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Good Sport

Erik Price

Lisa Kennard (Rachel Elizabeth photo)

Dragon Lady

Ancient sport becomes Pitt researcher’s passion

The rhythmic thud of the drum comes first. Picnickers along the Allegheny River’s banks peer out over the river’s calm surface, a sheet of shimmering glass left behind by the chocolaty currents of winter thaw. The drumbeats sound like the approach of a trotting giant. Through the sun’s glare, a serpentine shape emerges. Children playing by the river’s edge freeze and stare bug-eyed as the creature knifes downriver toward them, its green-fringed head sporting a toothsome grin, its back undulating strangely.

As the beast nears, it becomes apparent this is no river monster sighting. On its back, Lisa Kennard and 19 others wield paddles like synchronized flippers, propelling the strange craft forward to the beat pounded out by the drummer perched on the bow. It’s Saturday morning dragon boat practice.

Kennard, a research associate in the University’s Department of Epidemiology, has taken part in Pittsburgh’s dragon boat racing scene since 2003. Dragon boat racing originated in 278 B.C.E., when legendary Chinese poet and statesman Qu Yuan committed suicide in the Miluo River to protest the era’s corrupt government. When word spread of Qu Yuan’s actions, the common people rushed into the water in fishing boats to find their esteemed poet. In commemoration of that day, the Chinese race ornately carved dragon boats during the annual Duanwu Festival, typically held in May or June.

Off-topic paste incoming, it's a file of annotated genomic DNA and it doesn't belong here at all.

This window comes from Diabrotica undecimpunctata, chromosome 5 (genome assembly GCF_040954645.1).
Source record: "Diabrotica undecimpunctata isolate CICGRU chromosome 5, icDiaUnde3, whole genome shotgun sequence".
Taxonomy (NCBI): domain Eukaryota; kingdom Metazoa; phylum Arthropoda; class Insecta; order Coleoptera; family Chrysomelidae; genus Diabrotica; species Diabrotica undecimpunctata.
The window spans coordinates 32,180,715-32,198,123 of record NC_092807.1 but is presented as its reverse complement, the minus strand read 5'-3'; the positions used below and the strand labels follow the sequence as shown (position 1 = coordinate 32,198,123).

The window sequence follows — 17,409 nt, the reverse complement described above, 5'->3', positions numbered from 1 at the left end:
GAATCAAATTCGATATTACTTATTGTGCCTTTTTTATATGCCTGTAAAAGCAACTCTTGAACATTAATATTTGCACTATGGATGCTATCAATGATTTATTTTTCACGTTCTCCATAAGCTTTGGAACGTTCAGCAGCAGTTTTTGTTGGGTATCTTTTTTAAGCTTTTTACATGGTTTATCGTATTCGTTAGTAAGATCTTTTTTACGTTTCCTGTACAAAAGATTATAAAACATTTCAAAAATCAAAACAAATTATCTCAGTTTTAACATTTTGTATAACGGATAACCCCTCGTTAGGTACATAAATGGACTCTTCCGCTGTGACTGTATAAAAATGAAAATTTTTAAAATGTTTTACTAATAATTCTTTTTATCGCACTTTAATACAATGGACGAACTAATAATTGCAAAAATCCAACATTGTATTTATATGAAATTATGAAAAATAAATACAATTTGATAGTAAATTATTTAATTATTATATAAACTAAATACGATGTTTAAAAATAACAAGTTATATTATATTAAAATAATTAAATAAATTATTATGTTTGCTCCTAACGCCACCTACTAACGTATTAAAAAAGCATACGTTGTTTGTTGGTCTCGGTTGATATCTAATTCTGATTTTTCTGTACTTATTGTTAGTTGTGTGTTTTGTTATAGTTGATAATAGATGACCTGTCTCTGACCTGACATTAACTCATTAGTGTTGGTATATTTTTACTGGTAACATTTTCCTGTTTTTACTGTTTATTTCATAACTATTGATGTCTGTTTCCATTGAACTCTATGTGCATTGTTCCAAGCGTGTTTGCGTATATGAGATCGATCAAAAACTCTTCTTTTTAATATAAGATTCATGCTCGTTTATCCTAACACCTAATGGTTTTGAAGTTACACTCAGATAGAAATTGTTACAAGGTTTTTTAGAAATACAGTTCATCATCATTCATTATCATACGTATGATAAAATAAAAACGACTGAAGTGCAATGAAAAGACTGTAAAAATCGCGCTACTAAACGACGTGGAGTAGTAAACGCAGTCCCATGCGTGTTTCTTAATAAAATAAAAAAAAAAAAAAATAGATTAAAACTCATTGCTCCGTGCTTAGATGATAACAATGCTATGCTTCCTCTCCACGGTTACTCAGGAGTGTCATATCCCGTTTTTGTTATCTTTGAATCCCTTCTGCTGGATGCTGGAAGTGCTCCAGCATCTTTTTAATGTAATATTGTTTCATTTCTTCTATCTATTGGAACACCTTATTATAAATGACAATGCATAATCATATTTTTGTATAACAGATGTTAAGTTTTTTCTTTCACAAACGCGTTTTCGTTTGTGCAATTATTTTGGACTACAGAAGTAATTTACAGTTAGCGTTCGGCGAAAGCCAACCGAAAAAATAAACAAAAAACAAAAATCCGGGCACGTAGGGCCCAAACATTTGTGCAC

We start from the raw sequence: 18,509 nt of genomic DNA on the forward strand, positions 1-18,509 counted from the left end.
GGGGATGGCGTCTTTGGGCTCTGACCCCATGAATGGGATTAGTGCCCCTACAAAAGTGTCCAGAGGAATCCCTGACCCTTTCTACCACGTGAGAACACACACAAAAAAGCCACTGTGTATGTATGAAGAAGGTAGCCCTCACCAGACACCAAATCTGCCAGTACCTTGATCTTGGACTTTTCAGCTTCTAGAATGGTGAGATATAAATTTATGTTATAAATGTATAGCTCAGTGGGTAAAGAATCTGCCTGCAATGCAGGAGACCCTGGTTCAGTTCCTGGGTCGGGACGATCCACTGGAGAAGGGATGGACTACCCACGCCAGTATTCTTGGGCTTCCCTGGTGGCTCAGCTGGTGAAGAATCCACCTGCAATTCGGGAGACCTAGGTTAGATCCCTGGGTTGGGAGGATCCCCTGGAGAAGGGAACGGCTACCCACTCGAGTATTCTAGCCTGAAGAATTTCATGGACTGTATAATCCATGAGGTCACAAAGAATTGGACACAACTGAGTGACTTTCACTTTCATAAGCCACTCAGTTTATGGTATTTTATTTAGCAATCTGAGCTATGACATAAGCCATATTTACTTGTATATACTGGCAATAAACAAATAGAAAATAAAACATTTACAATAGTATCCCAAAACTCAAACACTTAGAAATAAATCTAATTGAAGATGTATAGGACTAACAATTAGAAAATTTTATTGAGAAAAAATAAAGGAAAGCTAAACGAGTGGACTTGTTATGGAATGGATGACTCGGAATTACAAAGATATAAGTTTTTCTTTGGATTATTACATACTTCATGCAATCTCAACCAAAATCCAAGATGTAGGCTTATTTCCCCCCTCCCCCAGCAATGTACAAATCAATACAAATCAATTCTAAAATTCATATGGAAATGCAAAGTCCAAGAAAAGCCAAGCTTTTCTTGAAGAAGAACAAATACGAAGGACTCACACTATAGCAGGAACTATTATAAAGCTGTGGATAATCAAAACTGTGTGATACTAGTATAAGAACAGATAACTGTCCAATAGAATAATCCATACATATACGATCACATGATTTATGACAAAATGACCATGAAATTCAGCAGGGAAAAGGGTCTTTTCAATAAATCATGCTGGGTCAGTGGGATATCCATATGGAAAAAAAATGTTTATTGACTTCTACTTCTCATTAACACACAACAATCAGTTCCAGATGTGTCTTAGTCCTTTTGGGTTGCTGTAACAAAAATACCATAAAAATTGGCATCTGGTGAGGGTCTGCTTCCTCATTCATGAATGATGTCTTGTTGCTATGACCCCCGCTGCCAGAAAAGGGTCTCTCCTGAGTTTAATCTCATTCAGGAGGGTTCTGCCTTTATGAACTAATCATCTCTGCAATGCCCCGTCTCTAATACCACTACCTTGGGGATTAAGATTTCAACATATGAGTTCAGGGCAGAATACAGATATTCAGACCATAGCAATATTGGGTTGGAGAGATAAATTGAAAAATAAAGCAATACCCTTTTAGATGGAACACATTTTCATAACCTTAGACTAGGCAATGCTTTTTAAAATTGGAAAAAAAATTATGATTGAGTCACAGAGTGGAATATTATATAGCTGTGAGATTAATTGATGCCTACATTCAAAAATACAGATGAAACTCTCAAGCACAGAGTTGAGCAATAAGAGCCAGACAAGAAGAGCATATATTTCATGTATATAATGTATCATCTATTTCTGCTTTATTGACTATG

Now, dragon boat racing is one of the world’s fastest-growing water sports. Pittsburgh’s Three Rivers Rowing Association and Steel City Rowing Club acquired two $10,000 dragon boats in 2002, offering the public a chance to try the ancient sport.

“I just sort of stumbled across it,” explains Kennard. “A friend of mine said, ‘I’m going to do this dragon boat thing. Why don’t you come down?’”

From the first moment her paddle struck water, Kennard was immersed in the sport. She and some other dragon boaters formed the Pittsburgh Paddlefish to practice their skills—and to compete. Mild-mannered on land, Kennard and her teammates breathe fire on the river. Their spirit and year-round training (on specially adapted indoor rowing machines during the winter) helped Kennard and three other Pittsburgh women qualify for the U.S. team at the 2005 International Dragon Boat Federation World Championships in Berlin, Germany. The team, competing in the Grand Master category for paddlers ages 50 and older, placed second.

Back in familiar waters, Kennard’s crew members pull their paddles through the water, sending the dragon skimming over the reflections of downtown Pittsburgh’s skyscrapers and leaving the intrigued picnickers far behind. The next World Championships are in 2007 in Sydney, Australia, and Kennard hopes to be there.

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